# a sequence question

Roy Smith roy at panix.com
Fri Jan 28 15:27:17 CET 2005

```In article <lzrKd.138680\$K7.56500 at news-server.bigpond.net.au>,
Chris Wright <wrightca at hotmail.com> wrote:

> Hi,
>
> 1) I want to iterate over a list "N at a time"

You could do it with slicing and zip:

>>> l = [1, 2, 3, 4, 5, 6, 7, 8]
>>> zip (l[::2], l[1::2])
[(1, 2), (3, 4), (5, 6), (7, 8)]

To my eyes, that's a bit cryptic, but it works and it's certainly
compact.  I don't use either zip() or extended slicing a lot; perhaps if
I used them more often, the above would be more obvious to me if I read
it in somebody else's code.

The interesting thing would be generalizing this to the "N at a time"
case.  I think this works:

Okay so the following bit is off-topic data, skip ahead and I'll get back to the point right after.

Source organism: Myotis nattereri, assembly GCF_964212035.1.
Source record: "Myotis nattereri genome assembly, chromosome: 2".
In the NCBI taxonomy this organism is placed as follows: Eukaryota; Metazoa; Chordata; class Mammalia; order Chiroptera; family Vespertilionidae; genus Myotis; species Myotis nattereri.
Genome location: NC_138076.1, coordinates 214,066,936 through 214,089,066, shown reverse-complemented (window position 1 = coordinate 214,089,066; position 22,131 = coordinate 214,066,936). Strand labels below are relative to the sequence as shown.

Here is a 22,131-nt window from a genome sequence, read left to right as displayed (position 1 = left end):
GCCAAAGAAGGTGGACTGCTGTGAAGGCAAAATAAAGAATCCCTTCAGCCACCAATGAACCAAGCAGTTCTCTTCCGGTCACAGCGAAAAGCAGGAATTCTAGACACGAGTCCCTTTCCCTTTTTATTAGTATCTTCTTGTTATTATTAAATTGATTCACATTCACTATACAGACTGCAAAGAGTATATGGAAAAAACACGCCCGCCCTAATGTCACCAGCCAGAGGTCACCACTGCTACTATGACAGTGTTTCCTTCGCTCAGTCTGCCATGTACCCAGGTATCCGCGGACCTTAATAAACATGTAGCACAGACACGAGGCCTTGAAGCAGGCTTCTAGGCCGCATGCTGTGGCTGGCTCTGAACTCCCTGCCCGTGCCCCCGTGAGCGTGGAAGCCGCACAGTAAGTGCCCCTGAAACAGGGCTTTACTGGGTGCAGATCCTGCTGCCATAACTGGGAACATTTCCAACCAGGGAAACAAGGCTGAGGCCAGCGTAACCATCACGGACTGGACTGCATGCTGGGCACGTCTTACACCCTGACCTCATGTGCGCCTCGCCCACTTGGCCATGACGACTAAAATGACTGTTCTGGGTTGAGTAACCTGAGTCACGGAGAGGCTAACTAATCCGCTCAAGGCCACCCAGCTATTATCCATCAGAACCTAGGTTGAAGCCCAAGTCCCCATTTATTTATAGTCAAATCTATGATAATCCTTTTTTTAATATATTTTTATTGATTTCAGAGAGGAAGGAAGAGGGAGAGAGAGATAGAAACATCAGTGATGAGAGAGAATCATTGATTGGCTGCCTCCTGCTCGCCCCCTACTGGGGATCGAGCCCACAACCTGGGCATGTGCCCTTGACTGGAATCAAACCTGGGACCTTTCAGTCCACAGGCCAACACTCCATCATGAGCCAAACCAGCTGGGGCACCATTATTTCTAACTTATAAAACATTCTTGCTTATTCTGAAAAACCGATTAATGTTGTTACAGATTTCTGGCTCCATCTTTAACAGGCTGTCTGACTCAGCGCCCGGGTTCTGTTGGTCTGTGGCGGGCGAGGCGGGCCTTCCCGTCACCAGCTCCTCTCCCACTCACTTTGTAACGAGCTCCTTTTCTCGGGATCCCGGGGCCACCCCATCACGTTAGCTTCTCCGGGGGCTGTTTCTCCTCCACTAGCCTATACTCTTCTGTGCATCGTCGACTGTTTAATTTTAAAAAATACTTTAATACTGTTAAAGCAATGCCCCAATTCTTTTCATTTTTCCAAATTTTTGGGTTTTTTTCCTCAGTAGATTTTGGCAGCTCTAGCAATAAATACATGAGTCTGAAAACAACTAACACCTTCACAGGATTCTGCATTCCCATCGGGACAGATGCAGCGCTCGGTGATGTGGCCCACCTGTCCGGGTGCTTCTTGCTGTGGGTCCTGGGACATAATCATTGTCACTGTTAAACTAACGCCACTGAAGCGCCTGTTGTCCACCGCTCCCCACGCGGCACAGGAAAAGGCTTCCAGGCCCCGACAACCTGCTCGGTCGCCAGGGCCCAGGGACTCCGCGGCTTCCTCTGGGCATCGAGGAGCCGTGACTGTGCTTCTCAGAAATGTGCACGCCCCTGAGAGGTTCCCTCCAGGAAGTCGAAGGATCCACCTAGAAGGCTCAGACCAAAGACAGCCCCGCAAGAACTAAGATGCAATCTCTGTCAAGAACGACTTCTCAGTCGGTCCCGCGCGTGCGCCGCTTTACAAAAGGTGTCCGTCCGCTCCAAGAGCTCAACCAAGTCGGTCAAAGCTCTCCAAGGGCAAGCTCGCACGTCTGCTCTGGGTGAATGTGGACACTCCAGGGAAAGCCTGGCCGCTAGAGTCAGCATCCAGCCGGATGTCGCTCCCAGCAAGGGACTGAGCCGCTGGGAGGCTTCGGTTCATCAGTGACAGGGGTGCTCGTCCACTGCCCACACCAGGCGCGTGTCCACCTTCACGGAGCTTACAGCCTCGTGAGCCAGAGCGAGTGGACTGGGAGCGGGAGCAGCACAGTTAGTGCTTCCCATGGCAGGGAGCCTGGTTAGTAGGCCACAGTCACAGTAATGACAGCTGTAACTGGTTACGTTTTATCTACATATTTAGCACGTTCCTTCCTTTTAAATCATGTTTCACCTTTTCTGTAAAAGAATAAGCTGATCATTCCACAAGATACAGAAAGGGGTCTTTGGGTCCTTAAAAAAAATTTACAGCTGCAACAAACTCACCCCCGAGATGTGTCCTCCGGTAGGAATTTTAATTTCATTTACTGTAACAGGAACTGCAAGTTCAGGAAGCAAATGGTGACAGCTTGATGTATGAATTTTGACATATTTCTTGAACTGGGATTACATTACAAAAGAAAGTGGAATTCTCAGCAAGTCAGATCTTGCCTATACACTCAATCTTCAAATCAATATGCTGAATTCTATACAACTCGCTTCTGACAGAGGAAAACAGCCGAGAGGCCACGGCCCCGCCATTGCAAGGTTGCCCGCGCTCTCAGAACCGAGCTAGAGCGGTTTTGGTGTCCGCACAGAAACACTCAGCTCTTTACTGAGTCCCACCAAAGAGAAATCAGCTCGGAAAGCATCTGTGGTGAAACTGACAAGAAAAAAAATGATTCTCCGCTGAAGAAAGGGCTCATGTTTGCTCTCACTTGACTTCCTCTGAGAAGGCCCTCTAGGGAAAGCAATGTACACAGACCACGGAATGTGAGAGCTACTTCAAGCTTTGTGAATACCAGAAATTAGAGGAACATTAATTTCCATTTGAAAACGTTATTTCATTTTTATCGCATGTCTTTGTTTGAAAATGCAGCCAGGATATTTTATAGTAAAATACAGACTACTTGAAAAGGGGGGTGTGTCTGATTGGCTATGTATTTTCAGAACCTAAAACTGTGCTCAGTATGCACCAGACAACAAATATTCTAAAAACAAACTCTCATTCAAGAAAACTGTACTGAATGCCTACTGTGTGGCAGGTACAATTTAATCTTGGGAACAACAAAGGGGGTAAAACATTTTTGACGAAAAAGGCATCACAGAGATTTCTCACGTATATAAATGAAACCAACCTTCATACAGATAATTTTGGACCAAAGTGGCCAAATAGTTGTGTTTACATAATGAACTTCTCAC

def nzip (list0, n):
args = []
for i in range(n):
slice = list0[i::n]
args.append (slice)
return zip (*args)

l = [1, 2, 3, 4, 5, 6, 7, 8, 9, 10, 11, 12]
print nzip (l, 3)

Roy-Smiths-Computer:play\$ ./nzip.py
[(1, 2, 3), (4, 5, 6), (7, 8, 9), (10, 11, 12)]

but I haven't given any thought to what happens if the length of the
list isn't a multiple of n (exercise for the reader).  It's also
annoying that the above generates a bunch of temporary lists.  It would
be cool if there was a way to have the intermediates be generator
expressions, but I'm not that good with that stuff, so I'll leave that
as an exercise for other readers :-)

```